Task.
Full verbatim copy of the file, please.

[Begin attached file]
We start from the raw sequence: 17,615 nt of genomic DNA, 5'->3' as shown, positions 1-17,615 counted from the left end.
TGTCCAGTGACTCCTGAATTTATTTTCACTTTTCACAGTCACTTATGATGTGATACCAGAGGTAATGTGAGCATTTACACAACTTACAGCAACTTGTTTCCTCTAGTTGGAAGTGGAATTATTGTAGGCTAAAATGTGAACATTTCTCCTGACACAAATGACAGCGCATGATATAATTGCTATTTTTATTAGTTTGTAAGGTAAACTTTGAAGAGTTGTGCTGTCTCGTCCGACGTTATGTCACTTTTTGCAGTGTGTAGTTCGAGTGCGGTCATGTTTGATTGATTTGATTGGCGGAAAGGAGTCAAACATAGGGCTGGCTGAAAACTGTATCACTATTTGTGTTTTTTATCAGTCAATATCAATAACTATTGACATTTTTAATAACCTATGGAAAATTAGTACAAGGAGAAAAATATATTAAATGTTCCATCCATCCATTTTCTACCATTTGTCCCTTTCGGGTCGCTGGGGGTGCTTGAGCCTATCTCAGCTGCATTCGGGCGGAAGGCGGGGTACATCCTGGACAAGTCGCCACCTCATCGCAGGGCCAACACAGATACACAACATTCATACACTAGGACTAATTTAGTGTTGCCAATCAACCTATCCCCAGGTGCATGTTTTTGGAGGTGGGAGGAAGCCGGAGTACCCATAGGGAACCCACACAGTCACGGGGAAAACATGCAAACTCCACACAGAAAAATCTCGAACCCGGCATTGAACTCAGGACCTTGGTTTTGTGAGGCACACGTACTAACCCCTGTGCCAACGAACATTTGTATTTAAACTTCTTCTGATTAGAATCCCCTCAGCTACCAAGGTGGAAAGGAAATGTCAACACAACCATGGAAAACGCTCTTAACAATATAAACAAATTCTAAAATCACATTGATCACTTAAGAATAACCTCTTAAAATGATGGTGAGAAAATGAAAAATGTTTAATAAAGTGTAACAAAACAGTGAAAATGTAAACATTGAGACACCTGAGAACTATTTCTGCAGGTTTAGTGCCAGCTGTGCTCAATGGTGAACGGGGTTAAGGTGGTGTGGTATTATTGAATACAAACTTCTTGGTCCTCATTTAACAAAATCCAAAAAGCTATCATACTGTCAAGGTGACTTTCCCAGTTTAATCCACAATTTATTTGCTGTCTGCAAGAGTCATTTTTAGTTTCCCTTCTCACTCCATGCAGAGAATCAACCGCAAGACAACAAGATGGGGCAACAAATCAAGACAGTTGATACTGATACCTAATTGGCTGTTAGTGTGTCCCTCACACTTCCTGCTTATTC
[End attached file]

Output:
We start from the raw sequence: 17,615 nt of genomic DNA, 5'->3' as shown, positions 1-17,615 counted from the left end.
TGTCCAGTGACTCCTGAATTTATTTTCACTTTTCACAGTCACTTATGATGTGATACCAGAGGTAATGTGAGCATTTACACAACTTACAGCAACTTGTTTCCTCTAGTTGGAAGTGGAATTATTGTAGGCTAAAATGTGAACATTTCTCCTGACACAAATGACAGCGCATGATATAATTGCTATTTTTATTAGTTTGTAAGGTAAACTTTGAAGAGTTGTGCTGTCTCGTCCGACGTTATGTCACTTTTTGCAGTGTGTAGTTCGAGTGCGGTCATGTTTGATTGATTTGATTGGCGGAAAGGAGTCAAACATAGGGCTGGCTGAAAACTGTATCACTATTTGTGTTTTTTATCAGTCAATATCAATAACTATTGACATTTTTAATAACCTATGGAAAATTAGTACAAGGAGAAAAATATATTAAATGTTCCATCCATCCATTTTCTACCATTTGTCCCTTTCGGGTCGCTGGGGGTGCTTGAGCCTATCTCAGCTGCATTCGGGCGGAAGGCGGGGTACATCCTGGACAAGTCGCCACCTCATCGCAGGGCCAACACAGATACACAACATTCATACACTAGGACTAATTTAGTGTTGCCAATCAACCTATCCCCAGGTGCATGTTTTTGGAGGTGGGAGGAAGCCGGAGTACCCATAGGGAACCCACACAGTCACGGGGAAAACATGCAAACTCCACACAGAAAAATCTCGAACCCGGCATTGAACTCAGGACCTTGGTTTTGTGAGGCACACGTACTAACCCCTGTGCCAACGAACATTTGTATTTAAACTTCTTCTGATTAGAATCCCCTCAGCTACCAAGGTGGAAAGGAAATGTCAACACAACCATGGAAAACGCTCTTAACAATATAAACAAATTCTAAAATCACATTGATCACTTAAGAATAACCTCTTAAAATGATGGTGAGAAAATGAAAAATGTTTAATAAAGTGTAACAAAACAGTGAAAATGTAAACATTGAGACACCTGAGAACTATTTCTGCAGGTTTAGTGCCAGCTGTGCTCAATGGTGAACGGGGTTAAGGTGGTGTGGTATTATTGAATACAAACTTCTTGGTCCTCATTTAACAAAATCCAAAAAGCTATCATACTGTCAAGGTGACTTTCCCAGTTTAATCCACAATTTATTTGCTGTCTGCAAGAGTCATTTTTAGTTTCCCTTCTCACTCCATGCAGAGAATCAACCGCAAGACAACAAGATGGGGCAACAAATCAAGACAGTTGATACTGATACCTAATTGGCTGTTAGTGTGTCCCTCACACTTCCTGCTTATTC